The hate crimes that devastated the NSW gay and trans communities during the 1970s through to 2010 were an example of the deplorable level of indifference and injustice suffered by the LGBTIQ people at the time.

Many of the crimes, which include horrendous assaults and murder, remain unsolved. The NSW government has recently re-opened an inquiry into the crimes and is calling for submissions from anyone who has any experience of them. 

Director, Shane Anthony and a troupe of actors have created a new work to help contextualise and promote knowledge of this egregious period in LGBTIQ history. Our Blood Runs In The Street uses interviews conducted in consultation with ACON to present a verbatim account by first hand witnesses in a moving and stylised form. 

Sam Plummer in Our Blood Runs In The Street (image supplied)

“I would say it is a play, there is a script that we’re working from, but it has heightened visual and physical elements to the piece,” explains Anthony. 

He acknowledges the help of Michael Atkinson, Community Liaison Consultant from ACON, in helping with contacting and inviting people to be part of the project. 

“It was difficult to speak to some people…there were definitely some individuals who didn’t want to speak, and so that was a challenge,” says Anthony. 

“And actually for many people, it doesn’t have a final chapter. [It] was difficult to try and speak with those people.”

David Helman in Our Blood Runs In The Street (image supplied)

Cassie Hamilton in Our Blood Runs In The Street (image supplied)

David Helman & Andrew Fraser in Our Blood Runs In The Street (image supplied)

Among the people who were contacted were several ex-police officers and ex gay and lesbian liaison officers from NSW Police. While they were not actually involved directly in these cases, they acknowledged that a certain attitude within the force existed at the time. 

“They definitely spoke about the culture in the police force that encouraged that violence,” says Anthony. 

“There wasn’t any guilt on their part, but they talked about the culture that promoted transphobia and homophobia.”

Many admitted regret for not having spoken up more. 

Anthony’s material came from a number of different sources. 




“One of the things I was fortunate to come across was some undercover prison transcripts that were recorded with suggested alleged perpetrators talking about some of the murders they committed –  so that’s made its way into the show. Obviously, we’re not naming people, but we are using that material verbatim.”

Cassie Hamilton is one of the performers and co-creators of the play. She is a trans woman and feels especially connected to stories of  trans people who were virtually invisible at the time.

“One of the things that struck me personally as a trans woman was the absence of the names of trans women in the report,” she explains.

Of the 88 confirmed deaths, only two were trans women, which she finds an unlikely statistic. There was confusion at the time between terms like “gay” and “trans” which may account for the discrepancy to some extent.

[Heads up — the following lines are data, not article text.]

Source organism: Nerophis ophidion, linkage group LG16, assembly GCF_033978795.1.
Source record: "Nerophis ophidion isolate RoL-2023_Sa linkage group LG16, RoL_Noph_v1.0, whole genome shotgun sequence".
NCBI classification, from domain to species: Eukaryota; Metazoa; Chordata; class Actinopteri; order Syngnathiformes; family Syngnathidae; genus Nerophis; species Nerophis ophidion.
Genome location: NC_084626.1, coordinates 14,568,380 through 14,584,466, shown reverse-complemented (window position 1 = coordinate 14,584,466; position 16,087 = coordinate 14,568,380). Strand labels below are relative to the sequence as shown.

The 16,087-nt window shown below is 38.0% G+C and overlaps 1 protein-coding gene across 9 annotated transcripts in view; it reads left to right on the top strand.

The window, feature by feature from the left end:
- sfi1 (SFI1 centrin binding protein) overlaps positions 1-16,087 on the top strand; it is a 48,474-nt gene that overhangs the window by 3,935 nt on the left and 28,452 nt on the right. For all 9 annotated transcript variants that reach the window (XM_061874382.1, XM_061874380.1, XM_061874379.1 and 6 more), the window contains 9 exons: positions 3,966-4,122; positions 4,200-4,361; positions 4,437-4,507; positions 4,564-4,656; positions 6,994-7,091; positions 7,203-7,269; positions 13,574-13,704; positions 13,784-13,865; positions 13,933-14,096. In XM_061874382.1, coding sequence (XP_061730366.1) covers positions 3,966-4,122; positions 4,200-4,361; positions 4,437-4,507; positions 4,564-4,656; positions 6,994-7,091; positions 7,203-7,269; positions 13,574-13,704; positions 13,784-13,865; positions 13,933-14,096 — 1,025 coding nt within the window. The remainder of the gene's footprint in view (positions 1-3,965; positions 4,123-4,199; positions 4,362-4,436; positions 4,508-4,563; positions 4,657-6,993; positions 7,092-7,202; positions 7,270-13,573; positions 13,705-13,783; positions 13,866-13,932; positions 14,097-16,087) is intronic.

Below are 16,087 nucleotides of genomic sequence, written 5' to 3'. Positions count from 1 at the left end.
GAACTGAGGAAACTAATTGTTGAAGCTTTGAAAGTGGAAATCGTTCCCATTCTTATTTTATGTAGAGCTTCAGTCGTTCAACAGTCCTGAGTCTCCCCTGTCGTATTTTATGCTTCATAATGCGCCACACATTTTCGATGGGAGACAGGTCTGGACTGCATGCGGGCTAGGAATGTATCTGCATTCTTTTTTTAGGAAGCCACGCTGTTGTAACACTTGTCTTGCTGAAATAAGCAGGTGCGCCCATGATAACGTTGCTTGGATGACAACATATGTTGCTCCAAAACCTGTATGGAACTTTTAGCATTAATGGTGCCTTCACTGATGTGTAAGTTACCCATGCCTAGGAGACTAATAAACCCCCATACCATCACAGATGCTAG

Shane Anthony, director (image supplied)

The cast itself is a diverse mix of people including some straight performers and crew. 

“Putting all this stuff together has been incredibly moving and it’s been a very emotional thing for all of this, especially for all the queer people in the cast,” says Hamilton.

“These people’s stories were so moving in their completion and we were given the very difficult task of sort of condensing these incredible interviews into…the monologues that make up the show. “

On Sunday February 23 ACON will hold a post-show forum featuring specialists in the field and including people who were interviewed.  They have extended an open invitation to people who wish to share their own submissions for the enquiry. 

David Helman & Eddie Orton in Our Blood Runs In The Street (image supplied)

 “ACON has assisted us with the development of the work and really supported throughout the development of the project. So [Sunday’s show] is the show that those who have been interviewed will attend,” says Anthony. 

“ACON has also gifted some tickets to the community as well. So we expect that that will be a particularly emotional evening.”

While he acknowledges the experience may raise issues, it might also prove cathartic. 

“We’d love to share these stories with the community. That experience – and this has come up in several of the interviews – that experience of being able to dialogue and to speak, whilst might be challenging for some people can also be incredibly healing to have those voices heard.”

Feb 19 – Mar 21 at The Old Fitz Theatre. Tickets and details here.

Sun 23 Feb,  6.15pm at the Old Fitz Theatre (after the 5pm matinee)

Special post show event, co-hosted with ACON. 

Panel discussion with  interviewees and others affected by the crimes in question. They are also encouraging submissions to the Parliamentary Inquiry. 

If you would like further info about submissions or the inquiry, please contact Michael at ACON: [email protected]

The event is FREE.

Please email [email protected] to secure your place. Places are limited.

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